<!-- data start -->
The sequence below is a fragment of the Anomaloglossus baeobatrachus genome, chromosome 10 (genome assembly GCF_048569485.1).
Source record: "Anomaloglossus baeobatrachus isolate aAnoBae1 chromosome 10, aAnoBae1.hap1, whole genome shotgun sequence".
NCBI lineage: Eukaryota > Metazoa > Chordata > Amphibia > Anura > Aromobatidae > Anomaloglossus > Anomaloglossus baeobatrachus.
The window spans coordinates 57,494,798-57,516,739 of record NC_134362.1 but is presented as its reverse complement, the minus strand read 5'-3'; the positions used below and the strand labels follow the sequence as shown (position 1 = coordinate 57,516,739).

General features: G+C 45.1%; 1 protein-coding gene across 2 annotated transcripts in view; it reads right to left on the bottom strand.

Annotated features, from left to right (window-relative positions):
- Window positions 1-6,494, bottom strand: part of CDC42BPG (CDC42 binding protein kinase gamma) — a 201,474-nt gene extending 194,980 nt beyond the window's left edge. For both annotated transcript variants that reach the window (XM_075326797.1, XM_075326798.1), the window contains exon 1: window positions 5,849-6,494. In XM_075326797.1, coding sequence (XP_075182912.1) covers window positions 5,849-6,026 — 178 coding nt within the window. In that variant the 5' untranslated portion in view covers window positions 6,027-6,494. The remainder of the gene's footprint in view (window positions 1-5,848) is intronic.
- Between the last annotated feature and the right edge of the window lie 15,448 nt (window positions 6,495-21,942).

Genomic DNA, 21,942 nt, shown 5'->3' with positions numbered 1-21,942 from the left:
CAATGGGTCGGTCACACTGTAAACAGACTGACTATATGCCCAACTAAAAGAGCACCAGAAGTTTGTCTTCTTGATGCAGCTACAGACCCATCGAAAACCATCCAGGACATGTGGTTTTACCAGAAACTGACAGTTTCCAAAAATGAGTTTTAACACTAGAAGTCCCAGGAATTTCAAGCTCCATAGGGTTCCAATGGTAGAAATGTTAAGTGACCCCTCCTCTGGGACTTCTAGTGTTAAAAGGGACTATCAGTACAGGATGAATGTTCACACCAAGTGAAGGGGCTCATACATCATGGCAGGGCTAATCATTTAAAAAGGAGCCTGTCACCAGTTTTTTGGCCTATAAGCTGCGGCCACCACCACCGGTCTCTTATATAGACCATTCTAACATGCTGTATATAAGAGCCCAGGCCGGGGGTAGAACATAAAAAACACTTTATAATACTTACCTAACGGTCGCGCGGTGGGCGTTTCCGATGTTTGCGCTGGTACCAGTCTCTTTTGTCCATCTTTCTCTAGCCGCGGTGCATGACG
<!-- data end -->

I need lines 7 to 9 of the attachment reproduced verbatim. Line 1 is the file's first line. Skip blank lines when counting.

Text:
- Window positions 1-6,494, bottom strand: part of CDC42BPG (CDC42 binding protein kinase gamma) — a 201,474-nt gene extending 194,980 nt beyond the window's left edge. For both annotated transcript variants that reach the window (XM_075326797.1, XM_075326798.1), the window contains exon 1: window positions 5,849-6,494. In XM_075326797.1, coding sequence (XP_075182912.1) covers window positions 5,849-6,026 — 178 coding nt within the window. In that variant the 5' untranslated portion in view covers window positions 6,027-6,494. The remainder of the gene's footprint in view (window positions 1-5,848) is intronic.
- Between the last annotated feature and the right edge of the window lie 15,448 nt (window positions 6,495-21,942).

Genomic DNA, 21,942 nt, shown 5'->3' with positions numbered 1-21,942 from the left: